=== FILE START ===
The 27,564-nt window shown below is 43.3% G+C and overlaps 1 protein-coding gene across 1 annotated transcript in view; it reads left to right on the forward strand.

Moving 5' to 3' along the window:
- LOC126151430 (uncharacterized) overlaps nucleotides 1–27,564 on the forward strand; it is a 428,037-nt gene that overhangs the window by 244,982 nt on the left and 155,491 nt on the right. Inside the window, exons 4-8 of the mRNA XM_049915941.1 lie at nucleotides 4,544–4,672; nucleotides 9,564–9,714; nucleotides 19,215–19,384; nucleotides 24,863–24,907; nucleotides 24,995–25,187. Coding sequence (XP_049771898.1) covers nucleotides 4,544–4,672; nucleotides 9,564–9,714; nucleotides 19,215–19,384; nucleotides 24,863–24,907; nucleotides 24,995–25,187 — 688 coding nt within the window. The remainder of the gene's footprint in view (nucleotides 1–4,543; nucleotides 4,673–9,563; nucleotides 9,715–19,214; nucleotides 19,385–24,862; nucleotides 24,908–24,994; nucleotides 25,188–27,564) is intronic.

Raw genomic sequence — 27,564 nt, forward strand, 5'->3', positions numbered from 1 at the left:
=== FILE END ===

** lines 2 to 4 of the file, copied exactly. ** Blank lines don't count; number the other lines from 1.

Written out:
Moving 5' to 3' along the window:
- LOC126151430 (uncharacterized) overlaps nucleotides 1–27,564 on the forward strand; it is a 428,037-nt gene that overhangs the window by 244,982 nt on the left and 155,491 nt on the right. Inside the window, exons 4-8 of the mRNA XM_049915941.1 lie at nucleotides 4,544–4,672; nucleotides 9,564–9,714; nucleotides 19,215–19,384; nucleotides 24,863–24,907; nucleotides 24,995–25,187. Coding sequence (XP_049771898.1) covers nucleotides 4,544–4,672; nucleotides 9,564–9,714; nucleotides 19,215–19,384; nucleotides 24,863–24,907; nucleotides 24,995–25,187 — 688 coding nt within the window. The remainder of the gene's footprint in view (nucleotides 1–4,543; nucleotides 4,673–9,563; nucleotides 9,715–19,214; nucleotides 19,385–24,862; nucleotides 24,908–24,994; nucleotides 25,188–27,564) is intronic.

Raw genomic sequence — 27,564 nt, forward strand, 5'->3', positions numbered from 1 at the left: